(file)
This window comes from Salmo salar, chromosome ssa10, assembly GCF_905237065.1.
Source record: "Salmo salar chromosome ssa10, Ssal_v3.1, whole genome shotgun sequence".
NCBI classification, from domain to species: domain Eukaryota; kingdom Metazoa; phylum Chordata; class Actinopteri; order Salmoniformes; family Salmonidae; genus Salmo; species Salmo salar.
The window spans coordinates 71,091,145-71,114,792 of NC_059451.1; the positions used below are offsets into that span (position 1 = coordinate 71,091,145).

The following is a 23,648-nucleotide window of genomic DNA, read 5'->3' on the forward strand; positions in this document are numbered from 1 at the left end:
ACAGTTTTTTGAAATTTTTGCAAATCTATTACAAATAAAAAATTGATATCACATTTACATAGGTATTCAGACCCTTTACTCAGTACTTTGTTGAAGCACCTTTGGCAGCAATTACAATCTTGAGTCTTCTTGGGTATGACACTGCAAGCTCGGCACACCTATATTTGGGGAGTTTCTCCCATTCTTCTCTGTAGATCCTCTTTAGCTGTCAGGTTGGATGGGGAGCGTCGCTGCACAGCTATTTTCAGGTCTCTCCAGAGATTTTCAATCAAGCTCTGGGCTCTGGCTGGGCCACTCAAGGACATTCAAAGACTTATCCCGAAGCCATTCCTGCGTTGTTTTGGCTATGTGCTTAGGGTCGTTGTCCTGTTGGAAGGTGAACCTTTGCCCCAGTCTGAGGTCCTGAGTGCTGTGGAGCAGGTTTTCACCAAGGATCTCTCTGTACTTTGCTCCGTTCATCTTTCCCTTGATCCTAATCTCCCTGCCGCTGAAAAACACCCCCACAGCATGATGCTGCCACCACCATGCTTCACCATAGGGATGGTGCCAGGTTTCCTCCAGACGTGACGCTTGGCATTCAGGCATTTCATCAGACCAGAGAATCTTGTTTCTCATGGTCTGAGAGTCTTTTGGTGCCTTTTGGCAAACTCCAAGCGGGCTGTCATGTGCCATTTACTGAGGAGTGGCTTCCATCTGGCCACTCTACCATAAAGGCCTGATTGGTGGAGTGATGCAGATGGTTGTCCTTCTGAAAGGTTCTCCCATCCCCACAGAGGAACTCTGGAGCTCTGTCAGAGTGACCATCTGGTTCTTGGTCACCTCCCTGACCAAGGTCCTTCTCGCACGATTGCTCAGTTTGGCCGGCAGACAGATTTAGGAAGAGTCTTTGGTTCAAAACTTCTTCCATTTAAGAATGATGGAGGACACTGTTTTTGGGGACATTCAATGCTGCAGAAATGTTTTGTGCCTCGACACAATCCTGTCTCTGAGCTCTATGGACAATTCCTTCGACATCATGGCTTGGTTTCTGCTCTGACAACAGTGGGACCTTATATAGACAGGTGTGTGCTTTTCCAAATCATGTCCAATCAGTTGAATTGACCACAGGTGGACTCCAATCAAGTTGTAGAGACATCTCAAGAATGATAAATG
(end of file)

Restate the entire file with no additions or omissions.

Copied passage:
This window comes from Salmo salar, chromosome ssa10, assembly GCF_905237065.1.
Source record: "Salmo salar chromosome ssa10, Ssal_v3.1, whole genome shotgun sequence".
NCBI classification, from domain to species: domain Eukaryota; kingdom Metazoa; phylum Chordata; class Actinopteri; order Salmoniformes; family Salmonidae; genus Salmo; species Salmo salar.
The window spans coordinates 71,091,145-71,114,792 of NC_059451.1; the positions used below are offsets into that span (position 1 = coordinate 71,091,145).

The following is a 23,648-nucleotide window of genomic DNA, read 5'->3' on the forward strand; positions in this document are numbered from 1 at the left end:
ACAGTTTTTTGAAATTTTTGCAAATCTATTACAAATAAAAAATTGATATCACATTTACATAGGTATTCAGACCCTTTACTCAGTACTTTGTTGAAGCACCTTTGGCAGCAATTACAATCTTGAGTCTTCTTGGGTATGACACTGCAAGCTCGGCACACCTATATTTGGGGAGTTTCTCCCATTCTTCTCTGTAGATCCTCTTTAGCTGTCAGGTTGGATGGGGAGCGTCGCTGCACAGCTATTTTCAGGTCTCTCCAGAGATTTTCAATCAAGCTCTGGGCTCTGGCTGGGCCACTCAAGGACATTCAAAGACTTATCCCGAAGCCATTCCTGCGTTGTTTTGGCTATGTGCTTAGGGTCGTTGTCCTGTTGGAAGGTGAACCTTTGCCCCAGTCTGAGGTCCTGAGTGCTGTGGAGCAGGTTTTCACCAAGGATCTCTCTGTACTTTGCTCCGTTCATCTTTCCCTTGATCCTAATCTCCCTGCCGCTGAAAAACACCCCCACAGCATGATGCTGCCACCACCATGCTTCACCATAGGGATGGTGCCAGGTTTCCTCCAGACGTGACGCTTGGCATTCAGGCATTTCATCAGACCAGAGAATCTTGTTTCTCATGGTCTGAGAGTCTTTTGGTGCCTTTTGGCAAACTCCAAGCGGGCTGTCATGTGCCATTTACTGAGGAGTGGCTTCCATCTGGCCACTCTACCATAAAGGCCTGATTGGTGGAGTGATGCAGATGGTTGTCCTTCTGAAAGGTTCTCCCATCCCCACAGAGGAACTCTGGAGCTCTGTCAGAGTGACCATCTGGTTCTTGGTCACCTCCCTGACCAAGGTCCTTCTCGCACGATTGCTCAGTTTGGCCGGCAGACAGATTTAGGAAGAGTCTTTGGTTCAAAACTTCTTCCATTTAAGAATGATGGAGGACACTGTTTTTGGGGACATTCAATGCTGCAGAAATGTTTTGTGCCTCGACACAATCCTGTCTCTGAGCTCTATGGACAATTCCTTCGACATCATGGCTTGGTTTCTGCTCTGACAACAGTGGGACCTTATATAGACAGGTGTGTGCTTTTCCAAATCATGTCCAATCAGTTGAATTGACCACAGGTGGACTCCAATCAAGTTGTAGAGACATCTCAAGAATGATAAATG